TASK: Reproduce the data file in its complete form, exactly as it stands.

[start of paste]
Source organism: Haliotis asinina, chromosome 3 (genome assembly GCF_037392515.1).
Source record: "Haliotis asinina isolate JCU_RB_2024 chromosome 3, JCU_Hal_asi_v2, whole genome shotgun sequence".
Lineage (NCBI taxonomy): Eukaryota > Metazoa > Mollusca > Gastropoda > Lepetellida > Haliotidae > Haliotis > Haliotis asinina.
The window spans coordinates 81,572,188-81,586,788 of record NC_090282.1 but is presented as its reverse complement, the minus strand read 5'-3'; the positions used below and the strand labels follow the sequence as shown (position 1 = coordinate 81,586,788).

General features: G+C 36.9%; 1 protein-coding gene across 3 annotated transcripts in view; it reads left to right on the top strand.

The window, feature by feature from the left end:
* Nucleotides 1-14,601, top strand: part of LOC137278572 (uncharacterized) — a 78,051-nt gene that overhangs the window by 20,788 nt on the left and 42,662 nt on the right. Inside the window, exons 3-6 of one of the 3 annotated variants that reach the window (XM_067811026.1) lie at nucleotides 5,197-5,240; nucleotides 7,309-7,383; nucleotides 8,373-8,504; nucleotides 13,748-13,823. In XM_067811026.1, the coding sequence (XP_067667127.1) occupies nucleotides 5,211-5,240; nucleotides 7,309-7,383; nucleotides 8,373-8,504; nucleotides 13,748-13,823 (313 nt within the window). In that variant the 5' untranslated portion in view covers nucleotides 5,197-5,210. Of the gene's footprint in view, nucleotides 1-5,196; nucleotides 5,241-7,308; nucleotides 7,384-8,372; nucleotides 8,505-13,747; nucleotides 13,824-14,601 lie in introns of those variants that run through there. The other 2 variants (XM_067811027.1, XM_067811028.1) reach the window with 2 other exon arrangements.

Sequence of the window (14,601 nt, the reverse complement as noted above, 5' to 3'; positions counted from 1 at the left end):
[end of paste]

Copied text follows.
Source organism: Haliotis asinina, chromosome 3 (genome assembly GCF_037392515.1).
Source record: "Haliotis asinina isolate JCU_RB_2024 chromosome 3, JCU_Hal_asi_v2, whole genome shotgun sequence".
Lineage (NCBI taxonomy): Eukaryota > Metazoa > Mollusca > Gastropoda > Lepetellida > Haliotidae > Haliotis > Haliotis asinina.
The window spans coordinates 81,572,188-81,586,788 of record NC_090282.1 but is presented as its reverse complement, the minus strand read 5'-3'; the positions used below and the strand labels follow the sequence as shown (position 1 = coordinate 81,586,788).

General features: G+C 36.9%; 1 protein-coding gene across 3 annotated transcripts in view; it reads left to right on the top strand.

The window, feature by feature from the left end:
* Nucleotides 1-14,601, top strand: part of LOC137278572 (uncharacterized) — a 78,051-nt gene that overhangs the window by 20,788 nt on the left and 42,662 nt on the right. Inside the window, exons 3-6 of one of the 3 annotated variants that reach the window (XM_067811026.1) lie at nucleotides 5,197-5,240; nucleotides 7,309-7,383; nucleotides 8,373-8,504; nucleotides 13,748-13,823. In XM_067811026.1, the coding sequence (XP_067667127.1) occupies nucleotides 5,211-5,240; nucleotides 7,309-7,383; nucleotides 8,373-8,504; nucleotides 13,748-13,823 (313 nt within the window). In that variant the 5' untranslated portion in view covers nucleotides 5,197-5,210. Of the gene's footprint in view, nucleotides 1-5,196; nucleotides 5,241-7,308; nucleotides 7,384-8,372; nucleotides 8,505-13,747; nucleotides 13,824-14,601 lie in introns of those variants that run through there. The other 2 variants (XM_067811027.1, XM_067811028.1) reach the window with 2 other exon arrangements.

Sequence of the window (14,601 nt, the reverse complement as noted above, 5' to 3'; positions counted from 1 at the left end):